For example: if there is a known problem/pain of people who come to Nigeria and are then unable to communicate properly because of the language barrier, then this could be a wonderful tool (mobile app?) for them, which they would be willing to pay to use. Or maybe vice versa: many Nigerians have difficulty speaking English to people who come to Nigeria (although you need to be sure that they would be willing / able to pay for your service).
I think that there are many other options and would be happy to help you discuss them (free of charge - with the intention of 'partnering' with you if it looks to be profitable) - https://clarity.fm/assafben-david/probable653
This is a very broad question on: 'what makes someone a successful entrepreneur?' and 'how to raise seed funding?'
Entire books have been written on how this is done, so any attempt to give you a professional answer in just a few lines would be unprofessional. Nevertheless, I will say that there are numerous factors that affect an entrepreneurs ability to raise early stage funding, among them are (in order of importance):
1. The team (how long they've been together, their skills, their past experience, their passion)/
2. existing customers / practical market research: how many existing users/clients are there. If your product/service doesn't exist yet, then how many people showed that they would buy the product/pay for the service (you can check this without actually having the product/service). this information is very important to investors (just throwing out potential numbers doesn't cut it).
3. The idea - yes, the idea only comes 3rd, as in most cases you will pivot (change the idea) at least once or twice before reaching the final version of the product/service.
4. Your connections / the amount of investors you approach.
5. Timing / luck.
If you give me more specific information (such as the type of product/service, the market, the team etc..basically your 'deck'), I will be happy to try advise you on the best way to raise money. For example, for a product, you should try avoid crowdfunding platforms unless you already have the entire manufacturing process and selling/shipping process ready. If not, you will be seeing 'fake'/copied versions of your product even before you hit the market.
Both a good and tough question. As someone who has heard this question hundreds of time before (from startups that I worked with), I think that I can help:
There are 2 options / solutions to calculate the value/equity: the financial solution (cold numbers) one, and the psychological one.
From a financial aspect, you can calculate the current value of the business (if need be, I'm happy to explain how this is commonly done). This is the value/worth of your hard work over the last 2 years. Once you've added a number to it, you can now know (more or less) how much equity/shares your new partner 'should' get in return for his/her investment.
The problem with this option, is that we are not robots - we have feelings, egos and independent thoughts. This means that no matter how accurate your calculations might be, your partner might still value the business differently (if higher - then no problem. If less = arguments arise). This leads me to the second option: the psychological calculation.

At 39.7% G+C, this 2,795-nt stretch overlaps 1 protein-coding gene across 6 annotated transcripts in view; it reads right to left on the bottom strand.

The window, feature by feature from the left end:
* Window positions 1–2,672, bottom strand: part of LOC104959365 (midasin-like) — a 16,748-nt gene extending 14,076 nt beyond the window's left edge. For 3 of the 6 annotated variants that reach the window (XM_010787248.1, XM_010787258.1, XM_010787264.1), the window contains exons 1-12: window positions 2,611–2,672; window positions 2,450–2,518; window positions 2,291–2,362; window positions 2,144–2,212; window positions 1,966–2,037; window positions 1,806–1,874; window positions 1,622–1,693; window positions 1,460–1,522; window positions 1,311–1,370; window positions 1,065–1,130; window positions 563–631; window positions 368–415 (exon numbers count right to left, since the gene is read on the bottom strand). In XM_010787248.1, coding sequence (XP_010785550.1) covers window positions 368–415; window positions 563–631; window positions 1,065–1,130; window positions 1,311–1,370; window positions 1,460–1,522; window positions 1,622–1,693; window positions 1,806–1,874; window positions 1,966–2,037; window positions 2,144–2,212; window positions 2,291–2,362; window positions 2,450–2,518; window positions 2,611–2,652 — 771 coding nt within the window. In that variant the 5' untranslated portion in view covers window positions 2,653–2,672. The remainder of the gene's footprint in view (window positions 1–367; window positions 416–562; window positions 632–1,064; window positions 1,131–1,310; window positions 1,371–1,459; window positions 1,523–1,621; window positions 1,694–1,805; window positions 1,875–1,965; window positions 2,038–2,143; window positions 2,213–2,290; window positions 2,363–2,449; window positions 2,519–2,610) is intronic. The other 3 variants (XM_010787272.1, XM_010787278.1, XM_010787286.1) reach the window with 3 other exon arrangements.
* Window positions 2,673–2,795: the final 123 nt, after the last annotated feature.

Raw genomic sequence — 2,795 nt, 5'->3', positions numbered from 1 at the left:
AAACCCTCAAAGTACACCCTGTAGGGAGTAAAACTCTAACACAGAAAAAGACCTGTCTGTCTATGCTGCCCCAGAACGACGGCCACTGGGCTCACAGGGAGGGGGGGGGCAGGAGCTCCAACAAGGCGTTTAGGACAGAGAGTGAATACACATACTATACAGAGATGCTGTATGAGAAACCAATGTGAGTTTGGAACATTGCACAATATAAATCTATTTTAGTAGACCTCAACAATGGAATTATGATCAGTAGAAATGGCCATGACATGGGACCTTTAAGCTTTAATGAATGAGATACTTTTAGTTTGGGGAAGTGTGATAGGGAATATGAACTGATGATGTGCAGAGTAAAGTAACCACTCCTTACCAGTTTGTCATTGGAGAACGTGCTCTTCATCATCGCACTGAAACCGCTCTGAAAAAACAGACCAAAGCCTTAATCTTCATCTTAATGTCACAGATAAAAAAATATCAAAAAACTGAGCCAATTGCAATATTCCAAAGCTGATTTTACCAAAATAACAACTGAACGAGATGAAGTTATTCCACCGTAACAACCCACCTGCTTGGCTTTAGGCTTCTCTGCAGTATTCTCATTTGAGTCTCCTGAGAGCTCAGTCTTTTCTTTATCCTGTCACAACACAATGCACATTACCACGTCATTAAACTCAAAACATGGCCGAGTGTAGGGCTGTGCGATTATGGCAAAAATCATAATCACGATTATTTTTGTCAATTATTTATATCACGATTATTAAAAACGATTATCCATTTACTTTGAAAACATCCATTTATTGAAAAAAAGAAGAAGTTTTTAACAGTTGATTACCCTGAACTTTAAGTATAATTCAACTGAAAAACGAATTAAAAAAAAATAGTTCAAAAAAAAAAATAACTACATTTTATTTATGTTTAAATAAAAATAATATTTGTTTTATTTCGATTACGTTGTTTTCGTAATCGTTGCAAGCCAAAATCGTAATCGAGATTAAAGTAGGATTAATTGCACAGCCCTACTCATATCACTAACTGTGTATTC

You are taking on board a partner. Assuming you're not only bringing this person into the business for his/her investment, this means that you have reached the conclusion that you want this person with you, and/or or that you need them for their skills. If so, this means that your future partner has value - in addition to the money he/she is bringing in. In which case, the best option is to decide with yourself how much you are willing to give for this 'value'. Then, invite the person for coffee, and ask them how much they would expect in return: if they say a lower number than you thought of - great (you'll both be happy). If they ask for more than you thought, explain and pursued why you are offering that specific amount. There are numerous methods to reaching 'middle ground' - usually through means of vesting. For example: your partner would get X% equity, and every Y months/years they would get Z% more (alternatively he/she could get more only if they achieve certain milestones or goals).
2 last tips:
1. It is better having 50% (for example) of a bigger cake, than having 100% of no cake (or 70% of a much smaller cake).
2. whatever you do, make sure that you have a decent founders agreement. Fall outs between founders/business partners is one of the top 3 reasons that startups/businesses fail.
I am happy to prepare you for the meeting, help you analyze the percentage you should offer, and/or draft the founders agreement should you need one.
Best of luck.
Not sure if your question is still relevant, but here goes:
My interpretation to "Pre-existing obligations" would be, for example: licenses that you've given to others, licenses that you've received, claims against you/your IP (for example, someone who has filed a claim/complaint/court case saying that they are in fact the owners).
Regarding section 5: they mean what do you plan to do with you IP, and/or if you don't already have a patent, are you planning on filing for one? If so, in which jurisdictions...etc...
Regarding section 3, and even though you didn't ask: I find it unlikely that you really do own 100% of your IP. I am not sure what your business is, but if it includes code/programming, then there is a 99% chance that you used open source code, in which you case you probably don't own ALL the IP.
I hope that you got the grant. good luck